I'd like to replace 'x' in this file with current line number. That is, change

x
x
x

to

1
2
3

For now, I use a Perl one-liner:

perl -pi -e '$x=$.; s/x/$x/' myfile.txt

I think UltraEdit can do it with a vertical select and replace. Can this be done in vim? (My example here assumes 'x' is all there is on one line. But the lines in my real file are much more complicated.)

up vote 13 down vote accepted

Yes, vim can do this! Do a global search for x, and replace it with \=printf("%d", line('.'). For example:

:%s/x/\=printf("%d", line('.'))

You can also change x to another search, if you need to.

Explanation:

This replaces every occurence of x (or whatever you search for) with the evaluation register \=. This register evaluates vimscript code, and returns a string. In this case, the code being evaluated is "Print the line we are on as a decimal number"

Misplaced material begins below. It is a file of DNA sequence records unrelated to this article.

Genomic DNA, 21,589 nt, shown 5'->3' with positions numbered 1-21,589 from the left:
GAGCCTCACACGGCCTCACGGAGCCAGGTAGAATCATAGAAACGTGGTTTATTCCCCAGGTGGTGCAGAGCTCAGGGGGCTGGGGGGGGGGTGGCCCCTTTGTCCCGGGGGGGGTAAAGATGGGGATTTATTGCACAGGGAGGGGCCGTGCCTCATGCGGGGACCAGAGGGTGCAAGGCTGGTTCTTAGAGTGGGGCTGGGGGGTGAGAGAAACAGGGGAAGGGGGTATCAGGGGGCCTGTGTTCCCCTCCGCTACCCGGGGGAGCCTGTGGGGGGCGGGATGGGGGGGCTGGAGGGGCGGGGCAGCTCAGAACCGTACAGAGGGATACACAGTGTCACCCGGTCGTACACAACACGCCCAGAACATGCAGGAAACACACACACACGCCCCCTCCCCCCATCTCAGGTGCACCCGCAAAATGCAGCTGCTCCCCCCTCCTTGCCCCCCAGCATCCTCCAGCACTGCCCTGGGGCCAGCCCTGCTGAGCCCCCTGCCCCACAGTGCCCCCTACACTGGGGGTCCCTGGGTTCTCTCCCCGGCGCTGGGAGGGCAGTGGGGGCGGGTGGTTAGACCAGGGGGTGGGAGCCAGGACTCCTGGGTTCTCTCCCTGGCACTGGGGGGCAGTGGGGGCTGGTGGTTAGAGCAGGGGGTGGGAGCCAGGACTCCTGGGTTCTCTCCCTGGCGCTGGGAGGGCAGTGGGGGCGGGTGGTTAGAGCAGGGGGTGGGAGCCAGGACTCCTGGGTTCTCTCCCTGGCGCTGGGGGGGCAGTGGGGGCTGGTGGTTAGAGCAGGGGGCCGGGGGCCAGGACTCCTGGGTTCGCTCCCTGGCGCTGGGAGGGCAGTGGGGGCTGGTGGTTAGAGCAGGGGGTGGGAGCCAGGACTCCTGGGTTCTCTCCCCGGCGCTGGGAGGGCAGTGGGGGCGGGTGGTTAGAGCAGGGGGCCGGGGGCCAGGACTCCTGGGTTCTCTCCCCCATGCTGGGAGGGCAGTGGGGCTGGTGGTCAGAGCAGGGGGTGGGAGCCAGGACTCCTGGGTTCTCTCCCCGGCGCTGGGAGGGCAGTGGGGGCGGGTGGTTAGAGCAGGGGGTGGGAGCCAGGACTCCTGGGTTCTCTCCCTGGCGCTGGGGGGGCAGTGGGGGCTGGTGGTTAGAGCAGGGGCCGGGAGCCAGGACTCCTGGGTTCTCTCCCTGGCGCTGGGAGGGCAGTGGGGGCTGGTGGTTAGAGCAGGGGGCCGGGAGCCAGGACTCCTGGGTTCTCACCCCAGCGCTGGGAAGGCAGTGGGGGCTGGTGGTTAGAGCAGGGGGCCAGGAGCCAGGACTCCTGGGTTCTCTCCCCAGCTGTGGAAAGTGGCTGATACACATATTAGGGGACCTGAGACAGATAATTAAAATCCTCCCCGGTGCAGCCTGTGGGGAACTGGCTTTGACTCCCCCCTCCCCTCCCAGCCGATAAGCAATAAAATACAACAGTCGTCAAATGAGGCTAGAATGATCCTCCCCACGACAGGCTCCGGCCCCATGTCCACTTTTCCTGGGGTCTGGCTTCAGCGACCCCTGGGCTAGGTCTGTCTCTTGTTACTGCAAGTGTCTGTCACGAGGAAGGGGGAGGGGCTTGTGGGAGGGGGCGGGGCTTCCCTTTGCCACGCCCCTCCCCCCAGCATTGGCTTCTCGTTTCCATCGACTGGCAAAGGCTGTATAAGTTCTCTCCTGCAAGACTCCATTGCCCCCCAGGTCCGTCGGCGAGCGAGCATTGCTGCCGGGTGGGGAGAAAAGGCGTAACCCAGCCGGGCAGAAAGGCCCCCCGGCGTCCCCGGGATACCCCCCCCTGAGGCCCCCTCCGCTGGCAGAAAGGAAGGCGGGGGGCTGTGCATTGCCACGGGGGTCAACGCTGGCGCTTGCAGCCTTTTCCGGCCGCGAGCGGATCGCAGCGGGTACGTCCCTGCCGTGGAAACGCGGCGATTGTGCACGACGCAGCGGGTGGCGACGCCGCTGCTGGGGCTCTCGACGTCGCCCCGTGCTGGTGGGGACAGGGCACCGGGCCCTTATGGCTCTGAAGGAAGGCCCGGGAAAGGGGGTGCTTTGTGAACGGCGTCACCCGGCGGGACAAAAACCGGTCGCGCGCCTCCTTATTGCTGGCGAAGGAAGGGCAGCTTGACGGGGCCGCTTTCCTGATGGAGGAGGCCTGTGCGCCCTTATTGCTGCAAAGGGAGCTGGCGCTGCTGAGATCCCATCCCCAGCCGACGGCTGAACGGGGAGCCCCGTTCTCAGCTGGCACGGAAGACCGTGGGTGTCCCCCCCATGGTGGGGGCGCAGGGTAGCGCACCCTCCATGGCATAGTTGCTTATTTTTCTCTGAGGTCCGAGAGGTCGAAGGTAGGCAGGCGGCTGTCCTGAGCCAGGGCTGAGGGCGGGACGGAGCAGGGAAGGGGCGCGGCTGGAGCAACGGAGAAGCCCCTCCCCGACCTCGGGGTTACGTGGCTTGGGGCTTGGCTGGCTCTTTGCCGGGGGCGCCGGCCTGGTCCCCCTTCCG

• Thank you Sir! That works as expected. (Is there a way to vote for an answer? Or something like Facebook "Like"?) – yong321 Jun 10 '16 at 21:51
  • @yong321 Glad to hear it helped you! There are two options for voting for an answer: 1. voting for an answer, which you will be able to do when you have 15 reputation and 2. accepting an answer (clicking the green checkmark). You can read more about both of those here – DJMcMayhem Jun 10 '16 at 21:56

Since you mentioned vertical select and replace, you can do that too. Use CtrlV to do select the lock of text you want to replace, then c and type 0, to replace that with 0s. Then, select those 0s:

enter image description here

Then press g<c-a> (g+Ctrla):

enter image description here

If you had replaced a single column, then you can use gv to quickly reselect the same area.

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